Tuesday 12 November 2013

The Mangle (Wringer)

The sun is shining from a beautifully clear azure firmament this fine day. The air is mild and light zephyrs are rustling the desiccating leaves yet to fall from their boughs. It's a perfect autumnal day for getting outside in one's garden and doing some desperately needed tidying, pruning, lopping, etc. in between the more normal rains and blusteriness of this time of year.

[Image description: a dishevelled corner of the writer's garden]

Alas, today I am bed-bound. I cannot even descend the stairs to hobble out to just inspect my garden. All I can do is stare out of my window from my prone position in the bed and watch the occasional fluffy cotton-wool cloud float by and listen to the rustling trees whisper to one another.

Normally, this would be sufficient to lift my spirits; but for some unknown reason today I feel rather down.

Reflecting on why this may be so, I wonder whether it is related to my review and re-assessment last week by social services - my social worker is a lovely lady by the by.

At this time of year I am bed-bound approximately two in every three days. Most of the days I am not bed-bound I am house-bound. I have to turn more to the internet to do my shopping, as I increasingly find it difficult to go out and certainly do not do so on my own now, as my memory difficulties and dyscognition deteriorate. Over the year I average some fourteen-and-a-half hours of (unrefreshing) sleep per day; however at this time of year it can increase to almost twenty-four hours per day. Perhaps I am simply rueing the coming brumal months and my enforced hibernation.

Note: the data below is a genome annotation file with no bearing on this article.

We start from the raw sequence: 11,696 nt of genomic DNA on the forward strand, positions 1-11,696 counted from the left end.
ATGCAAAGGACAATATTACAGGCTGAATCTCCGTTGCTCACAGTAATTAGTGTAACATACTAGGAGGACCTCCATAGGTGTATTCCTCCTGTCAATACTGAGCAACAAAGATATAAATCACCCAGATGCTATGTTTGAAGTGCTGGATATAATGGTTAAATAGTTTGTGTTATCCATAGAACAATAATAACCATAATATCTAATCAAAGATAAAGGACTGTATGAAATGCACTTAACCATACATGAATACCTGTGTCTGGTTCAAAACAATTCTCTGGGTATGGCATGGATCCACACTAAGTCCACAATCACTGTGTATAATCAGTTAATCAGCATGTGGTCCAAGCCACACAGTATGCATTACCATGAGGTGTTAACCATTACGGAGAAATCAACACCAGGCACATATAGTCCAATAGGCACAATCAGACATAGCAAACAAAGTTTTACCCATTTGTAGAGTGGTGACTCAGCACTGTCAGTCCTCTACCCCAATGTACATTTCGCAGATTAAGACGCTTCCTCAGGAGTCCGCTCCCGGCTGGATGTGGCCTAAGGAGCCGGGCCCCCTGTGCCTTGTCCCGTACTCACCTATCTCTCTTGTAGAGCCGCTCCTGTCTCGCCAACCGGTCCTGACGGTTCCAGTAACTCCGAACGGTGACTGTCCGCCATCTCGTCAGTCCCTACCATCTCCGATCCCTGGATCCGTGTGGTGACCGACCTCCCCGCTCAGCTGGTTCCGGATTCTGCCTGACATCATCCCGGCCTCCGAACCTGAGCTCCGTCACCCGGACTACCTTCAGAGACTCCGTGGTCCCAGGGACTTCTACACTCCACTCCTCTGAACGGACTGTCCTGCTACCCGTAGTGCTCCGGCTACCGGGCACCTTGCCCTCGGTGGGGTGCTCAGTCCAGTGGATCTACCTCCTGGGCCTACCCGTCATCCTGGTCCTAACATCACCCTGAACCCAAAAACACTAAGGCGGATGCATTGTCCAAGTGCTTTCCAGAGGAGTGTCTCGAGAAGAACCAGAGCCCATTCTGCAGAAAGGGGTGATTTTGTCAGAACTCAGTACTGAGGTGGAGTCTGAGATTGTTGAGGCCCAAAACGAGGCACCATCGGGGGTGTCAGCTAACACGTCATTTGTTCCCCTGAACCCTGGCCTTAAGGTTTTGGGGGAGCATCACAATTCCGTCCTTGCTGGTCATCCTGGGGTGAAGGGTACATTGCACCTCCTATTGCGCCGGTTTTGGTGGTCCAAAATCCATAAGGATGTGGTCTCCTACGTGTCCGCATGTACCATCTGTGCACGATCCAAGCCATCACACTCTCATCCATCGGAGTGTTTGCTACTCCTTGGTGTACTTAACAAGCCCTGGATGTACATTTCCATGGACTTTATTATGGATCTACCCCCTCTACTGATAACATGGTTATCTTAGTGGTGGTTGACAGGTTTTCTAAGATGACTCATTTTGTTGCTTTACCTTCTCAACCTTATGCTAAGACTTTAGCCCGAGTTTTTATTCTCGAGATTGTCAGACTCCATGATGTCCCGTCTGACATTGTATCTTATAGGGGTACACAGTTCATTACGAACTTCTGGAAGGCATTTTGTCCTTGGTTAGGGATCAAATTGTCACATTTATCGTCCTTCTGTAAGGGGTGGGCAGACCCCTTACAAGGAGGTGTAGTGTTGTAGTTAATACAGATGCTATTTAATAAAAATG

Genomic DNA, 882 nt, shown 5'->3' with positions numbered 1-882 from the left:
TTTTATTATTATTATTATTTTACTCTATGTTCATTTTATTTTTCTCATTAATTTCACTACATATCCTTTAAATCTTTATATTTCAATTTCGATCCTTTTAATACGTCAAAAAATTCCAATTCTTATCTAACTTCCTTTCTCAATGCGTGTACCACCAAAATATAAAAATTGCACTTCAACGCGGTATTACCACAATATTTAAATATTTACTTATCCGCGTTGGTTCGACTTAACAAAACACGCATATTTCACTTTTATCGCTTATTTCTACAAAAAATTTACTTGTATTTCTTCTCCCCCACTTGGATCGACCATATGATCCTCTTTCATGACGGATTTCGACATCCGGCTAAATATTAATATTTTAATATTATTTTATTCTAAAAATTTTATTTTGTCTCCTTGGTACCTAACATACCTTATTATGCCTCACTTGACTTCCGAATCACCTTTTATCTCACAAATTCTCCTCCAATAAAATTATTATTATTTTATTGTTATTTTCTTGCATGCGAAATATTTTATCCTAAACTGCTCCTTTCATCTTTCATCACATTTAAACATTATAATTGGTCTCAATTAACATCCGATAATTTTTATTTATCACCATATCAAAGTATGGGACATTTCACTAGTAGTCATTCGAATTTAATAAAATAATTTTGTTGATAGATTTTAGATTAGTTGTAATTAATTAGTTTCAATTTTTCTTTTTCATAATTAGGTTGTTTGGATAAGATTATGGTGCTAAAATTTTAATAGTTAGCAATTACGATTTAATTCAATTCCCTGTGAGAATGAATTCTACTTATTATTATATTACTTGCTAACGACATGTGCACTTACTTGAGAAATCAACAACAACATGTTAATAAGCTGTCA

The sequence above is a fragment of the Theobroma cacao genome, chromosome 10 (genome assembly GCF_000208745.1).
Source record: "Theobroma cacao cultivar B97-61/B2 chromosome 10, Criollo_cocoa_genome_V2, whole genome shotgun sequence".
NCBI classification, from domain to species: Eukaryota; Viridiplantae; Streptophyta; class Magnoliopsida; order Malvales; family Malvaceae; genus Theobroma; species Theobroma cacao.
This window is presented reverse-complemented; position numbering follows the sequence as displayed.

Maybe, I am more upset that my social worker is keeping my assessment as unchanged. Apparently it is fine to only be able to: eat once per day; clean oneself every two to four days; change clothing every two to four days; etc. Thirty minutes Monday through Thursday to prepare a hot meal is considered to be sufficient for my needs. My bedding has not been changed in a month - social services do not cover that kind of thing believe it or not. Lord knows what level of service other folks receive.

I have worked for the State in two different capacities. I have paid tens of thousands in taxes. But now I am disabled and chronically ill, the State does not really want to know. At least that is how it feels…

Castigated, disparaged, ignored, resented - I feel like a burden. Personally, I blame the neo-liberal politicos and their cronies. Occasionally, I wish they would all be afflicted with temporary disability &/or chronic illness, long enough for them to be forced to claim State benefits and let them go through the DWP mangle. Perhaps then they might develop some sympathy, even empathy, for those of us who are less fortunate. Maybe then they would reform the DWP to work for we citizens and not agin us. Perhaps!

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